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Ilonggo artists mount exhibits in Iloilo, Manila

ILOILO CITY, Feb. 22 — Two Ilonggo artists are showcasing their masterpieces in separate art exhibits here and in Metro Manila.

Visual artist PG “Boyet” Zoluaga shows the other side of love in his “Black Valentine” exhibit at Space Between art gallery in Baluarte, Molo district here.

In time with the Love Month, the exhibit runs until March 5, 2016.

In an interview, Zoluaga, who is also active in Iloilo’s music scene, said his artworks reflect the reality that love has many facets.

“These many facets – whether it brought us sadness or joy, regrets or hope, longing or satisfaction – are and will always be beautiful because love in itself is beautiful,” he said.

His works are in black and white – a contrast to color red that is often associated with love.

“Although black may carry a negative feel, it is inseparable from all the beautiful facets of life,” he said.

Despite the not-so-good experiences with love, "these will always be beautiful because at some point in our lives, we learned how to love," he said.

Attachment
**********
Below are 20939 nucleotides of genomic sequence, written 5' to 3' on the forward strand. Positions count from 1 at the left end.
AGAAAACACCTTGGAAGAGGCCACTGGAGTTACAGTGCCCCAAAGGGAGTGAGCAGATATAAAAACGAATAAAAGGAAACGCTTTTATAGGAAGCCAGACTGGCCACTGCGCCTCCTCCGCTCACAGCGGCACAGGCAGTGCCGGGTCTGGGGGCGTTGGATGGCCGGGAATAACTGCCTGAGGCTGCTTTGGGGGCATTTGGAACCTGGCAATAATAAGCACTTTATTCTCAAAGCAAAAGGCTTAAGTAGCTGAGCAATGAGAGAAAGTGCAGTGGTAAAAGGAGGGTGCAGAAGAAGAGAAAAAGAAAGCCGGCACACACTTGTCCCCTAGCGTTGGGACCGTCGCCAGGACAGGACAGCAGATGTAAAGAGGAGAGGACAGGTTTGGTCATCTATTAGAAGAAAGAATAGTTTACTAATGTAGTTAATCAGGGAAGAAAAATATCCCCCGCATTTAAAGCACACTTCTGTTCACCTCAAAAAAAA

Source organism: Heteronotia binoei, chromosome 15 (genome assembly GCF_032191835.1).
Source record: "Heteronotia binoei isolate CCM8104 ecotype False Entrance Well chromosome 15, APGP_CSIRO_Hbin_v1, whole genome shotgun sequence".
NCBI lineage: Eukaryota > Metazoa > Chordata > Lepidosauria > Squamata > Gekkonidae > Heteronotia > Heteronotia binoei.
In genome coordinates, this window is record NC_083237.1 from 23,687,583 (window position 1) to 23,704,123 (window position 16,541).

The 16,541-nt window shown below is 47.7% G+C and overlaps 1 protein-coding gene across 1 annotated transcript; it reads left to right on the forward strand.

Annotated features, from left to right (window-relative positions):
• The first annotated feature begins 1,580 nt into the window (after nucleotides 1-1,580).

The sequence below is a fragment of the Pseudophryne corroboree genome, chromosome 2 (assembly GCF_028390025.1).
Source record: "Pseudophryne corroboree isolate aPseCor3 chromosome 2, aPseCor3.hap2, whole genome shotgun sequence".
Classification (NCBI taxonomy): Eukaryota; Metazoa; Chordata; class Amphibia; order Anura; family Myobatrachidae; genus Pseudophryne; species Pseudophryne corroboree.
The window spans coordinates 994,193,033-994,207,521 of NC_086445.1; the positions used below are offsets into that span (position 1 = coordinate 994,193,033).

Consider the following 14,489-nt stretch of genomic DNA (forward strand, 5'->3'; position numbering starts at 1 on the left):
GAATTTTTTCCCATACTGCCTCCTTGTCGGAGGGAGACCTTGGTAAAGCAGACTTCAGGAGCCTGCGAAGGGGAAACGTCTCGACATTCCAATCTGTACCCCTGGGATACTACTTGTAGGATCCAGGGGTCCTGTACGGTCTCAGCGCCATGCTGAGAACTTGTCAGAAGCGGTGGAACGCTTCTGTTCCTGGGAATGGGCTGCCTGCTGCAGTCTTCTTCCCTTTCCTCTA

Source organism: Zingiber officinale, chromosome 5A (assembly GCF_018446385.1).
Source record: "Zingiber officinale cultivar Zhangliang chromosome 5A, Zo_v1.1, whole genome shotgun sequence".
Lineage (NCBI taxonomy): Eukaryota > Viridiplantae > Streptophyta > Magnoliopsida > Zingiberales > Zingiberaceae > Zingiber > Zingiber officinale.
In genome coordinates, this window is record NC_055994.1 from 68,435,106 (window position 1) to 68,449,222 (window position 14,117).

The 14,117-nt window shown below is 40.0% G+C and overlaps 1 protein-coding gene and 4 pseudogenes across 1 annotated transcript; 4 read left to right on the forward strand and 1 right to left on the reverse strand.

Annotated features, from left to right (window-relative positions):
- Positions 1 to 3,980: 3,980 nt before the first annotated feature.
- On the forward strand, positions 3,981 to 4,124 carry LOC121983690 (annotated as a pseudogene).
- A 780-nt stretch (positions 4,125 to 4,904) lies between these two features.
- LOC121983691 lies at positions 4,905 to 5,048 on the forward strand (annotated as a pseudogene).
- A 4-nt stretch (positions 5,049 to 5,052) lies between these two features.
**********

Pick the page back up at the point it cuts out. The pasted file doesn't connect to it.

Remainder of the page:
The paintings are melancholic to look at, yet it will stir one’s emotions like the series “Mono 1, 2, &3,” the "Sang Ginkaon Sang Bakunawa ang Dugos-Bulan," the “She Moves in Memories 1, 2, 3,” the “Should Have Seen the Writings on the Wall 1, 2, 3,” and the “When Diamonds Rule the Heart 1, 2, 3” and the one piece “The Smile Has Left Your Eyes” and “Walking Away from Rainbows.”

On the other hand, the pride of Brgy. Calaparan, also from this city Marrz Capanang believes that an invisible yet powerful thread binds all beings to other beings, and to nature.

This belief in connectedness, synchronicity, serendipity and amalgamation is depicted in his first solo exhibit dubbed “Pangut-Angut” at Kulay-Diwa Gallery of Philippine Contemporary Art in Lopez Village, Sucat, Parañaque City.

The exhibit, which runs until March 7, features 21 frames and one art installation he made with his partner, the poet Kristine Buenavista.

In an interview, Capanang explained his paintings are “action paintings,” which are sometimes called “gestural abstraction.”

“It is based on spontaneity; it is based on what I feel in the moment,” he said.

Capanang said the process is “throwing a can of paint, see what figure will emerge or imagine what figure can be created from the spill, and work from there.”

Most of his artworks are depictions of nature and animals, which evokes message of animal cruelty and abuses of nature and environment in general.

Capanang said previously, his works are in black and white as he used to use pencils or graphites.

“But it was laborious and tedious, so I shifted to paint,” he said.

“Paangut-angut” is a Hiligaynon term for “longing or connection,” he said.

“We are all connected – in love, pain and even in laughter,” he added. (PNA)


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